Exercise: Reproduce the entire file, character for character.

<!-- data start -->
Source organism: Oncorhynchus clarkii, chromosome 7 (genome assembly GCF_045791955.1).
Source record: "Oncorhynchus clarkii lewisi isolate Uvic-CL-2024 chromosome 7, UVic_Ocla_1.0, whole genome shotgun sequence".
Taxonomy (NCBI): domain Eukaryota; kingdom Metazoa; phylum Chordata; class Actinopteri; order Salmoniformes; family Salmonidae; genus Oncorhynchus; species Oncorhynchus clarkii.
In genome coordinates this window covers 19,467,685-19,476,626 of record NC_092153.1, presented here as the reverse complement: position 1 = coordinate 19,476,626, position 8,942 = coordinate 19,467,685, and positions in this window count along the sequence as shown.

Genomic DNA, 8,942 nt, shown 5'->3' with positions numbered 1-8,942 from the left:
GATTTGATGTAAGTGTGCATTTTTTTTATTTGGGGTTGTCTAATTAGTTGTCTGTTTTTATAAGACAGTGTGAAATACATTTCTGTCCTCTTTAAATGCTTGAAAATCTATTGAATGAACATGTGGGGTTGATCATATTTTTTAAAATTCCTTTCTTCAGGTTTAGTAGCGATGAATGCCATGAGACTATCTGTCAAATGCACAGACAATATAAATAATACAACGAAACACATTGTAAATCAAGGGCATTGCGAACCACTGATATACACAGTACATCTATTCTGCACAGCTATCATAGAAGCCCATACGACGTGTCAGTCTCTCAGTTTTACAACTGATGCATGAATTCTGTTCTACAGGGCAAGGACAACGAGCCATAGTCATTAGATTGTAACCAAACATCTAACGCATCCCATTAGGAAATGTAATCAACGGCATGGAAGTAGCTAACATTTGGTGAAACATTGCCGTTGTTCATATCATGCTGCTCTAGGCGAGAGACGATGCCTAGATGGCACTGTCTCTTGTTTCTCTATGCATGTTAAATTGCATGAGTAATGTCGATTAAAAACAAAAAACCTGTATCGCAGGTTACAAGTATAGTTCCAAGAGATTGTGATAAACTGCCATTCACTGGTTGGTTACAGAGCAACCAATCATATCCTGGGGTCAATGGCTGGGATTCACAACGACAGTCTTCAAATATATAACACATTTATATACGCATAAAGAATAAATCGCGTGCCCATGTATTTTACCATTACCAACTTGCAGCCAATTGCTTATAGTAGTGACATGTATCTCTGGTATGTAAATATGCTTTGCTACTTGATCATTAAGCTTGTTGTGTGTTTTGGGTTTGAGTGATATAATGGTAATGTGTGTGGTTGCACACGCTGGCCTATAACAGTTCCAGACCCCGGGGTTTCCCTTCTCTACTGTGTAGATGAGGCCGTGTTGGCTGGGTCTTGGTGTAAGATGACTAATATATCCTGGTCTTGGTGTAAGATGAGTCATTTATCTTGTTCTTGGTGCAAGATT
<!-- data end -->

Source organism: Oncorhynchus clarkii, chromosome 7 (genome assembly GCF_045791955.1).
Source record: "Oncorhynchus clarkii lewisi isolate Uvic-CL-2024 chromosome 7, UVic_Ocla_1.0, whole genome shotgun sequence".
Taxonomy (NCBI): domain Eukaryota; kingdom Metazoa; phylum Chordata; class Actinopteri; order Salmoniformes; family Salmonidae; genus Oncorhynchus; species Oncorhynchus clarkii.
In genome coordinates this window covers 19,467,685-19,476,626 of record NC_092153.1, presented here as the reverse complement: position 1 = coordinate 19,476,626, position 8,942 = coordinate 19,467,685, and positions in this window count along the sequence as shown.

Genomic DNA, 8,942 nt, shown 5'->3' with positions numbered 1-8,942 from the left:
GATTTGATGTAAGTGTGCATTTTTTTTATTTGGGGTTGTCTAATTAGTTGTCTGTTTTTATAAGACAGTGTGAAATACATTTCTGTCCTCTTTAAATGCTTGAAAATCTATTGAATGAACATGTGGGGTTGATCATATTTTTTAAAATTCCTTTCTTCAGGTTTAGTAGCGATGAATGCCATGAGACTATCTGTCAAATGCACAGACAATATAAATAATACAACGAAACACATTGTAAATCAAGGGCATTGCGAACCACTGATATACACAGTACATCTATTCTGCACAGCTATCATAGAAGCCCATACGACGTGTCAGTCTCTCAGTTTTACAACTGATGCATGAATTCTGTTCTACAGGGCAAGGACAACGAGCCATAGTCATTAGATTGTAACCAAACATCTAACGCATCCCATTAGGAAATGTAATCAACGGCATGGAAGTAGCTAACATTTGGTGAAACATTGCCGTTGTTCATATCATGCTGCTCTAGGCGAGAGACGATGCCTAGATGGCACTGTCTCTTGTTTCTCTATGCATGTTAAATTGCATGAGTAATGTCGATTAAAAACAAAAAACCTGTATCGCAGGTTACAAGTATAGTTCCAAGAGATTGTGATAAACTGCCATTCACTGGTTGGTTACAGAGCAACCAATCATATCCTGGGGTCAATGGCTGGGATTCACAACGACAGTCTTCAAATATATAACACATTTATATACGCATAAAGAATAAATCGCGTGCCCATGTATTTTACCATTACCAACTTGCAGCCAATTGCTTATAGTAGTGACATGTATCTCTGGTATGTAAATATGCTTTGCTACTTGATCATTAAGCTTGTTGTGTGTTTTGGGTTTGAGTGATATAATGGTAATGTGTGTGGTTGCACACGCTGGCCTATAACAGTTCCAGACCCCGGGGTTTCCCTTCTCTACTGTGTAGATGAGGCCGTGTTGGCTGGGTCTTGGTGTAAGATGACTAATATATCCTGGTCTTGGTGTAAGATGAGTCATTTATCTTGTTCTTGGTGCAAGATT